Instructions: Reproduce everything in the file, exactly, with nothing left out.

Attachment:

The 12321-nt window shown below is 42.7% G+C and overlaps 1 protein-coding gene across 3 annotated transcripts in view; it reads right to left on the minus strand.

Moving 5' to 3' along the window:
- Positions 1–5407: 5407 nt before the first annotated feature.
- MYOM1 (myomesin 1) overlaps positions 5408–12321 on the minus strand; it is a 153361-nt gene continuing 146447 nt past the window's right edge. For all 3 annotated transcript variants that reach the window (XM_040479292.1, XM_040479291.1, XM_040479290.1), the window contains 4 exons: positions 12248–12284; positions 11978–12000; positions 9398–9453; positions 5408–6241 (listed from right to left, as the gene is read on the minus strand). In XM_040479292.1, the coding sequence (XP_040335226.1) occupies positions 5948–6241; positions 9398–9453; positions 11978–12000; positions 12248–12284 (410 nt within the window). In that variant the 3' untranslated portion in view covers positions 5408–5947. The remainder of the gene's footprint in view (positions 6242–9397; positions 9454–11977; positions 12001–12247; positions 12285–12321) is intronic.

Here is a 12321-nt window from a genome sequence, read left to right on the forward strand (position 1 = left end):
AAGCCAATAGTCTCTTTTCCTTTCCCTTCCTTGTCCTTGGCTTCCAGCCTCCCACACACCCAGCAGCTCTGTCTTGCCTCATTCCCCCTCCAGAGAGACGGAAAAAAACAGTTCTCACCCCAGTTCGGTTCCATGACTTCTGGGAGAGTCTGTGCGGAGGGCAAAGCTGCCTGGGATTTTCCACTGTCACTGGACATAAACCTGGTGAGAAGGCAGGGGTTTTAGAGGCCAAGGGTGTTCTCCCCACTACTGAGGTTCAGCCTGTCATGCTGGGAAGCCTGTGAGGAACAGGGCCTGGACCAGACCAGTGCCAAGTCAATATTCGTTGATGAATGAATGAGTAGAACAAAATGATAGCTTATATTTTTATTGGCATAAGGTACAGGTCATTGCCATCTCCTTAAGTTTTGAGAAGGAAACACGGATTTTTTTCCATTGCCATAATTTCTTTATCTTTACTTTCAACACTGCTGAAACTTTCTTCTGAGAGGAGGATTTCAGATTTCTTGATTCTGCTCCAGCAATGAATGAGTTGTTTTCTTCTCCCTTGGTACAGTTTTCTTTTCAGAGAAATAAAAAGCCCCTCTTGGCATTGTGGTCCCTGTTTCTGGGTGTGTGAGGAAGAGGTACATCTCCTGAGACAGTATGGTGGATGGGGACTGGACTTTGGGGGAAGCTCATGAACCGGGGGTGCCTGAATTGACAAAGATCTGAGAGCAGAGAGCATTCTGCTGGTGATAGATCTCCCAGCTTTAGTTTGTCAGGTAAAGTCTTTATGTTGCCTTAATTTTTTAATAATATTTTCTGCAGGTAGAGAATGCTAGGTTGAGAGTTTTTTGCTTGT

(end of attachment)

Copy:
The 12321-nt window shown below is 42.7% G+C and overlaps 1 protein-coding gene across 3 annotated transcripts in view; it reads right to left on the minus strand.

Moving 5' to 3' along the window:
- Positions 1–5407: 5407 nt before the first annotated feature.
- MYOM1 (myomesin 1) overlaps positions 5408–12321 on the minus strand; it is a 153361-nt gene continuing 146447 nt past the window's right edge. For all 3 annotated transcript variants that reach the window (XM_040479292.1, XM_040479291.1, XM_040479290.1), the window contains 4 exons: positions 12248–12284; positions 11978–12000; positions 9398–9453; positions 5408–6241 (listed from right to left, as the gene is read on the minus strand). In XM_040479292.1, the coding sequence (XP_040335226.1) occupies positions 5948–6241; positions 9398–9453; positions 11978–12000; positions 12248–12284 (410 nt within the window). In that variant the 3' untranslated portion in view covers positions 5408–5947. The remainder of the gene's footprint in view (positions 6242–9397; positions 9454–11977; positions 12001–12247; positions 12285–12321) is intronic.

Here is a 12321-nt window from a genome sequence, read left to right on the forward strand (position 1 = left end):
AAGCCAATAGTCTCTTTTCCTTTCCCTTCCTTGTCCTTGGCTTCCAGCCTCCCACACACCCAGCAGCTCTGTCTTGCCTCATTCCCCCTCCAGAGAGACGGAAAAAAACAGTTCTCACCCCAGTTCGGTTCCATGACTTCTGGGAGAGTCTGTGCGGAGGGCAAAGCTGCCTGGGATTTTCCACTGTCACTGGACATAAACCTGGTGAGAAGGCAGGGGTTTTAGAGGCCAAGGGTGTTCTCCCCACTACTGAGGTTCAGCCTGTCATGCTGGGAAGCCTGTGAGGAACAGGGCCTGGACCAGACCAGTGCCAAGTCAATATTCGTTGATGAATGAATGAGTAGAACAAAATGATAGCTTATATTTTTATTGGCATAAGGTACAGGTCATTGCCATCTCCTTAAGTTTTGAGAAGGAAACACGGATTTTTTTCCATTGCCATAATTTCTTTATCTTTACTTTCAACACTGCTGAAACTTTCTTCTGAGAGGAGGATTTCAGATTTCTTGATTCTGCTCCAGCAATGAATGAGTTGTTTTCTTCTCCCTTGGTACAGTTTTCTTTTCAGAGAAATAAAAAGCCCCTCTTGGCATTGTGGTCCCTGTTTCTGGGTGTGTGAGGAAGAGGTACATCTCCTGAGACAGTATGGTGGATGGGGACTGGACTTTGGGGGAAGCTCATGAACCGGGGGTGCCTGAATTGACAAAGATCTGAGAGCAGAGAGCATTCTGCTGGTGATAGATCTCCCAGCTTTAGTTTGTCAGGTAAAGTCTTTATGTTGCCTTAATTTTTTAATAATATTTTCTGCAGGTAGAGAATGCTAGGTTGAGAGTTTTTTGCTTGT